Looking out at the East Coast’s massive snow storm, my prior Alaska trek immediately came to mind. It was there that I expected to see constant snowfall with no escape from the chill. Surprisingly, even in early June alongside icy landscapes, there were many sunny days reaching sixty degrees.
America’s fiftieth state, only admitted in 1959, Alaska is brimming with wildlife, rugged terrain and an independent spirit. Whatever the temperature, Alaskans still find a way to be hearty outdoorsmen. The famed Iditarod Sled Dog Race started in 1973 with an Alaskan woman, Susan Butcher, the best-known contender, having won four times. More than twice the size of Texas, its population is less than 1 million. From the state’s largest city, Anchorage, at around 300,000, the population quickly drops to about 30,000 in Fairbanks and the state capital, Juneau.
Alaska has a colorful history. In the 1800′s, a wide and colorful influx of fortune hunters overran the state during the Gold Rush. A different kind of “Gold Rush” recurred in the 1960′s with the discovery of oil in Prudhoe Bay. Alaska still has a pioneer flavor of the Old West.
With its rugged terrain, many areas can only be reached by air or sea. If you plan to drive to the capital in Juneau, you will quickly discover you may need to catch the ferry since there are no direct roads from points such as Anchorage. With a limited highway system and wide distances to cover, many Alaskans opt to fly their own planes. Having flown in small planes only under clear African skies, I was not too confident how they fare in a sudden Alaskan blizzard.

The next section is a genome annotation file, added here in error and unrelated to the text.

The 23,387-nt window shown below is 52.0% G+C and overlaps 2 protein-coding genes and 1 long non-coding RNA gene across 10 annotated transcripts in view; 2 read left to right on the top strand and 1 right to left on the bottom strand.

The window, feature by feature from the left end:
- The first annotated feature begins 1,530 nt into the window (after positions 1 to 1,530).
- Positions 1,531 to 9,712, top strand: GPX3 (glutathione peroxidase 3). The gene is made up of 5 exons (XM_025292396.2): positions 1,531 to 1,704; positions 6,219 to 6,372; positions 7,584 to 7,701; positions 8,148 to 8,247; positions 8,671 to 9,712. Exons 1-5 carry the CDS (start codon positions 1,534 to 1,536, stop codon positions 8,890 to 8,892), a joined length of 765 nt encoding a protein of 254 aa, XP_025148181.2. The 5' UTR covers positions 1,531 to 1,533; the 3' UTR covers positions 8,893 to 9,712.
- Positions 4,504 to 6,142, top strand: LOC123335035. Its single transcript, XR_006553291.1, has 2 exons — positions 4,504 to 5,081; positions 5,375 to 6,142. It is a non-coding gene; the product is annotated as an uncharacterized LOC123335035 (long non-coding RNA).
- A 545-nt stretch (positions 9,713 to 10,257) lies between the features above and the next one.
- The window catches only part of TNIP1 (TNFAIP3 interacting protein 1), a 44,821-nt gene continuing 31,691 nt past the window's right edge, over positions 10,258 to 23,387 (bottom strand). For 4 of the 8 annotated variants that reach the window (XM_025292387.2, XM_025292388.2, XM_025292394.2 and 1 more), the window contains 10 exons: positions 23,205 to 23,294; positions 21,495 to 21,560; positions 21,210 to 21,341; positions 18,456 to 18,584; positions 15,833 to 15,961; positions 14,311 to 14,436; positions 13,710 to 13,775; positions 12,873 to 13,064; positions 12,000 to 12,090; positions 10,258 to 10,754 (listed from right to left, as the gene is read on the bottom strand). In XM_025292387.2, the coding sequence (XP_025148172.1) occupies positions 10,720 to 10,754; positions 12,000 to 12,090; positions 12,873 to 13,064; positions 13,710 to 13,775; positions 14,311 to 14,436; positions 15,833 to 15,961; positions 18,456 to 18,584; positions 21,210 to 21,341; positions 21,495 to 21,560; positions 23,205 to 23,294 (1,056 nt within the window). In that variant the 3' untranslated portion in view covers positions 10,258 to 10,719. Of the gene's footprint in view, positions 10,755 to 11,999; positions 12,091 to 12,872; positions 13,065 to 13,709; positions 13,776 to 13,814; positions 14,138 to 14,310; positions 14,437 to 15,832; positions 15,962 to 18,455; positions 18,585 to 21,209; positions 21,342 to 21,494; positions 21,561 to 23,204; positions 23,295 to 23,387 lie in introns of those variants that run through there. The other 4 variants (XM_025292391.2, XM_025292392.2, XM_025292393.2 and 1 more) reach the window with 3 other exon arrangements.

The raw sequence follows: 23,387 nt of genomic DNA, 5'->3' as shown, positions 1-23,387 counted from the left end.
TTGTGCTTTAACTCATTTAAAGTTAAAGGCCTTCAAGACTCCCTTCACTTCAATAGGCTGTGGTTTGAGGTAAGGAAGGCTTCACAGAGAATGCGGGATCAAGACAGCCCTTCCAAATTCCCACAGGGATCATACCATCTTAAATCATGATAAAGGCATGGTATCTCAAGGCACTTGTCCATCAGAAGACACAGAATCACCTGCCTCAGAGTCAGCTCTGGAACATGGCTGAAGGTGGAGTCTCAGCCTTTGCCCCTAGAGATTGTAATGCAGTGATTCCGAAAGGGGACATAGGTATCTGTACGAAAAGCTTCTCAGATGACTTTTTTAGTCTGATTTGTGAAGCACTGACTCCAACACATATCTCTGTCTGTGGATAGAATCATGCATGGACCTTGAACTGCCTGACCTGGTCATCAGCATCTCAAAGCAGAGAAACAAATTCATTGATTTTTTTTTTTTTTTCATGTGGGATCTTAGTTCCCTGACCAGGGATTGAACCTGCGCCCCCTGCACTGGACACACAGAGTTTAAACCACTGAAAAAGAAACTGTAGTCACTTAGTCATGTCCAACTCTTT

In planning to see as much of Alaska as possible, I ruled out driving or flying and chancing weather delays. Although I generally prefer river cruises in small ships, I chose an ocean cruise up Alaska’s well-traveled Inner Passage. That solved the problems of navigating in a challenging climate and trying to access remote regions. This route provided daily stops and is known for smooth seas. I decided to balance the week’s cruise with an active first week in national parks since there were lots of options from hiking to canoeing, white water rafting, kayaking and fishing.
Flying from the US East Coast to Seattle, my ultimate destination was Fairbanks. I was pleasantly surprised on arrival to find bright sunshine and 72 degrees Fahrenheit. One of the first things I noticed was the long hours of daylight. At around 4-5 AM, I lifted the blackout shade in my hotel room and found sunlight as bright as a day at Miami Beach. At that early hour, I headed to what I assumed would be an empty hotel lobby. To my surprise, it was already bustling with fellow travelers eating breakfast. After getting an early start, I had my first taste of Alaskan wildlife viewed from a sternwheeler. Caribou with velvety antlers like candelabra grazed by the riverbank.
For the remainder of the week, it was off to Denali National Park and a view of Mt. McKinley. I again was surprised by the long sequence of daylight. I had been determined to photograph the sun setting behind “the Mountain”. The only problem? Even then, it was still not a true sunset so I have a photograph of twilight only. A local add-on I recommend is a day trip to the small town of Talkeetna. With only a few hundred inhabitants, it is about a short 10 mile trip from Denali. Its local attractions included the fiddlehead fern featured on Talkeetna menus which we dutifully tried. In addition, it provided additional opportunities for biking, hiking, fishing or whitewater rafting.